Monday, September 26, 2011

Philippine military tags MNLF members in Sulu attack

Police commandos patrol Sulu province in the southern Philippines. (Mindanao Examiner Photo)

ZAMBOANGA CITY (Mindanao Examiner / Sept. 26, 2011) – The Philippine military tagged a leader of the former Muslim rebel group Moro National Liberation Front as behind an attack that killed two soldiers in the southern province of Sulu.

It said Ustadz Habier Malik led some 150 MNLF members in attacking a military post in Talipao town over the weekend, sparking a fierce gun battle that killed 11 of his followers, including a sub-leader Salip Jainal Kausi.

Marine Major Dennis Hernandez, of the Joint Task Force-Sulu, said Malik’s group was opposing the construction of US-funded school buildings in the village of Kabungkol in Talipao town.

Hernandez said troops in the area were guarding the construction of the school when Malik’s forces attacked them. The fighting also left six soldiers wounded.

“More or less 150 renegade MNLF members armed with high powered firearms to include mortars, light machineguns and recoilless rifle, staged the daring attack at the break of dawn which was repulsed by the brave and determined soldiers though so much outnumbered,” he said.

“The action of the rebel group is related to their opposition on the on-going developmental projects being undertaken in the area. Three more school buildings will be constructed to cater to the growing number of students and pupils, and to improve the educational situation in the area in support to the current thrust of the Department of Education and the local government units of Sulu,” he added.

Police and military earlier reported that the attack was carried out by a new group called Jat Wahibul Ujud, whose slain leader was a religious fanatic.

Malik is facing a string of criminal charges after his group had previously held hostage over two dozens military and defense officials while visiting Sulu province in 2007.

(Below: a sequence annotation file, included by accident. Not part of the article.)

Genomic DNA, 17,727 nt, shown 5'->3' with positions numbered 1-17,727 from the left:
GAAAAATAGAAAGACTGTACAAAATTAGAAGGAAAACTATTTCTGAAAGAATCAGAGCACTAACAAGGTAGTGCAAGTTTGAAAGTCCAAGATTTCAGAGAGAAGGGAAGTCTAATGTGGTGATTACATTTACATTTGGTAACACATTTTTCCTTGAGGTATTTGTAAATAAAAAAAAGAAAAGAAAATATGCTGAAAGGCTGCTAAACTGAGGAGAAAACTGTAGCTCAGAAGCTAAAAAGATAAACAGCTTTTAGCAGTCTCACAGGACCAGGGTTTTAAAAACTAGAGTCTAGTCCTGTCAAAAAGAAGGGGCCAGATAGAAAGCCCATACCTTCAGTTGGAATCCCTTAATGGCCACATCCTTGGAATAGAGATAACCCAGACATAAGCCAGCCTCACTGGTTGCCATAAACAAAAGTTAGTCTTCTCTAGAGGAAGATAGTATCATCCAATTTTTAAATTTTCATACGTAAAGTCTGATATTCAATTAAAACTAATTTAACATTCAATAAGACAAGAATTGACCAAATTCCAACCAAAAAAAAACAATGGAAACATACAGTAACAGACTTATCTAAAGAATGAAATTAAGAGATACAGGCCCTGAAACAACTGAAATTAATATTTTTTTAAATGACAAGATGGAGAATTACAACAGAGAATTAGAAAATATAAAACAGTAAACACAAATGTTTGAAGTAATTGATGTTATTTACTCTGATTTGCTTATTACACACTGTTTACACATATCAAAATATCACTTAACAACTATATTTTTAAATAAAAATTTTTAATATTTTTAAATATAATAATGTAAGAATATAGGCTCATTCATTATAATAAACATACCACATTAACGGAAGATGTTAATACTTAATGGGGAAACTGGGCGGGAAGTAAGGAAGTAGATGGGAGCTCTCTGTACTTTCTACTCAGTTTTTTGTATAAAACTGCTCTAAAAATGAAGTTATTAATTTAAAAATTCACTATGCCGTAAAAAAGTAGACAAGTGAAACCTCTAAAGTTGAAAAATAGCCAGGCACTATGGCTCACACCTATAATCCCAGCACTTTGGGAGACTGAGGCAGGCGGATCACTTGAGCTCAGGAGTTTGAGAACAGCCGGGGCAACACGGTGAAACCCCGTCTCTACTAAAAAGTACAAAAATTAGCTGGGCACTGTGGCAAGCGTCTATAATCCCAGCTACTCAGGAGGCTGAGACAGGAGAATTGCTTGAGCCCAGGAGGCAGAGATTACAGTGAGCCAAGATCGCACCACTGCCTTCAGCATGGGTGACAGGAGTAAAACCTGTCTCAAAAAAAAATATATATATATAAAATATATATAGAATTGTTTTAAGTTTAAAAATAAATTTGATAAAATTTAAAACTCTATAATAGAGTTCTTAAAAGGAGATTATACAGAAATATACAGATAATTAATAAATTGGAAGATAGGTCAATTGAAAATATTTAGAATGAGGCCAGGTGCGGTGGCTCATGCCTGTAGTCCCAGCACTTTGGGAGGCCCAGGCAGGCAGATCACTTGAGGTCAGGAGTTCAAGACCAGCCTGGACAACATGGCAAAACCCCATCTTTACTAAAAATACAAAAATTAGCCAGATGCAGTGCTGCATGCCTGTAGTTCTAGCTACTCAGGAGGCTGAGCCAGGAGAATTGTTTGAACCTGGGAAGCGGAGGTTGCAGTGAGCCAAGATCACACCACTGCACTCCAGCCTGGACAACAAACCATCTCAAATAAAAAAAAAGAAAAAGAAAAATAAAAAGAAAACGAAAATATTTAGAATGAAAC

Malik and Khaid Ajibun, another senior MNLF leader, held Marine Major General Benjamin Dolorfino and Defense Undersecretary Ramon Santos, and 23 soldiers and staff of Presidential peace adviser, Secretary Jesus Dureza and demanded the release of Nur Misuari, the group’s chieftain who was then being detained in Manila on rebellion charges.

Misuari signed a peace deal with the Philippine government in September 1996, ending more than 20 years of bloody fighting in the southern Philippines.

After the peace agreement was signed, Misuari became the governor of autonomous region. But many former rebels were disgruntled with the accord, saying, the government failed to comply with some of its provisions and uplift their standards of living. They accused the government of failing to develop the war-torn areas in the south, which remain in mired in poverty, heavily militarized and dependent financially on Manila.

In November 2001, on the eve of the ARMM elections, Misuari accused the government of reneging on the peace agreement, and his followers launched a new rebellion in Sulu and Zamboanga City, where more than 100 people were killed.

Misuari escaped by boat to Malaysia, but was arrested there and deported to the Philippines. He was eventually freed in 2008 after Manila dropped all charges against him for lack of sufficient evidence.

Malik’s group was also being blamed by the military for the killing of two US soldiers and a Filipino marine in a landmine explosion in Sulu’s Indanan town on September 2009, and to the spate of attacks on government targets in the province the past years. (Mindanao Examiner)

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